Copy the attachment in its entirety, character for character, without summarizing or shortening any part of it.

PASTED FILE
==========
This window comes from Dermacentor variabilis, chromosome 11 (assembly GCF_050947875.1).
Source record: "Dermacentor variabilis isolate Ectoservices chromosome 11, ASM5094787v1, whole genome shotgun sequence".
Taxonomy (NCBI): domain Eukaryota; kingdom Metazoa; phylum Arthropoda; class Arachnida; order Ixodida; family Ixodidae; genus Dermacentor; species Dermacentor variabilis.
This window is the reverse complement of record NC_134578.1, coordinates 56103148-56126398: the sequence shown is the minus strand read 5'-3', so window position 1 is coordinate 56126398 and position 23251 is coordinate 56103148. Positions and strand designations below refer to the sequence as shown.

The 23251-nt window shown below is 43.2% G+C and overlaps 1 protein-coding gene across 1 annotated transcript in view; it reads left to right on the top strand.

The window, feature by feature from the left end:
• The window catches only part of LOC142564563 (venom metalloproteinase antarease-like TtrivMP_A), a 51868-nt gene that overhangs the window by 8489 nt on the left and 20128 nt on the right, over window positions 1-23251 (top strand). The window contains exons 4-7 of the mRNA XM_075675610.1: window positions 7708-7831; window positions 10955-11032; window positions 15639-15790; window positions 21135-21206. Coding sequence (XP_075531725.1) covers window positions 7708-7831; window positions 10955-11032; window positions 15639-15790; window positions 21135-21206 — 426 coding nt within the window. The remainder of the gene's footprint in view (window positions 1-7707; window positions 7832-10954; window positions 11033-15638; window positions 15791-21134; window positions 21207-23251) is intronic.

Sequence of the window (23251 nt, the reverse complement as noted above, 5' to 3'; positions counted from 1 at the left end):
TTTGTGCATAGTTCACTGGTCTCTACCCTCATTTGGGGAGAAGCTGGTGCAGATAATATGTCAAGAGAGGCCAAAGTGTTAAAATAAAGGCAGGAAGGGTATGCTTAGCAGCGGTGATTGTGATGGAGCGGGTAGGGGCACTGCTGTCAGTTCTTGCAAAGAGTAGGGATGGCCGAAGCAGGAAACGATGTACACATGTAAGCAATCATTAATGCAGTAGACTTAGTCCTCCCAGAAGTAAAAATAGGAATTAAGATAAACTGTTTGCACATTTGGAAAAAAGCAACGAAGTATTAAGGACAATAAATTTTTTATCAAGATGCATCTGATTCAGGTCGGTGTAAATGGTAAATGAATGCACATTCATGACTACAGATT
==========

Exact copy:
This window comes from Dermacentor variabilis, chromosome 11 (assembly GCF_050947875.1).
Source record: "Dermacentor variabilis isolate Ectoservices chromosome 11, ASM5094787v1, whole genome shotgun sequence".
Taxonomy (NCBI): domain Eukaryota; kingdom Metazoa; phylum Arthropoda; class Arachnida; order Ixodida; family Ixodidae; genus Dermacentor; species Dermacentor variabilis.
This window is the reverse complement of record NC_134578.1, coordinates 56103148-56126398: the sequence shown is the minus strand read 5'-3', so window position 1 is coordinate 56126398 and position 23251 is coordinate 56103148. Positions and strand designations below refer to the sequence as shown.

The 23251-nt window shown below is 43.2% G+C and overlaps 1 protein-coding gene across 1 annotated transcript in view; it reads left to right on the top strand.

The window, feature by feature from the left end:
• The window catches only part of LOC142564563 (venom metalloproteinase antarease-like TtrivMP_A), a 51868-nt gene that overhangs the window by 8489 nt on the left and 20128 nt on the right, over window positions 1-23251 (top strand). The window contains exons 4-7 of the mRNA XM_075675610.1: window positions 7708-7831; window positions 10955-11032; window positions 15639-15790; window positions 21135-21206. Coding sequence (XP_075531725.1) covers window positions 7708-7831; window positions 10955-11032; window positions 15639-15790; window positions 21135-21206 — 426 coding nt within the window. The remainder of the gene's footprint in view (window positions 1-7707; window positions 7832-10954; window positions 11033-15638; window positions 15791-21134; window positions 21207-23251) is intronic.

Sequence of the window (23251 nt, the reverse complement as noted above, 5' to 3'; positions counted from 1 at the left end):
TTTGTGCATAGTTCACTGGTCTCTACCCTCATTTGGGGAGAAGCTGGTGCAGATAATATGTCAAGAGAGGCCAAAGTGTTAAAATAAAGGCAGGAAGGGTATGCTTAGCAGCGGTGATTGTGATGGAGCGGGTAGGGGCACTGCTGTCAGTTCTTGCAAAGAGTAGGGATGGCCGAAGCAGGAAACGATGTACACATGTAAGCAATCATTAATGCAGTAGACTTAGTCCTCCCAGAAGTAAAAATAGGAATTAAGATAAACTGTTTGCACATTTGGAAAAAAGCAACGAAGTATTAAGGACAATAAATTTTTTATCAAGATGCATCTGATTCAGGTCGGTGTAAATGGTAAATGAATGCACATTCATGACTACAGATT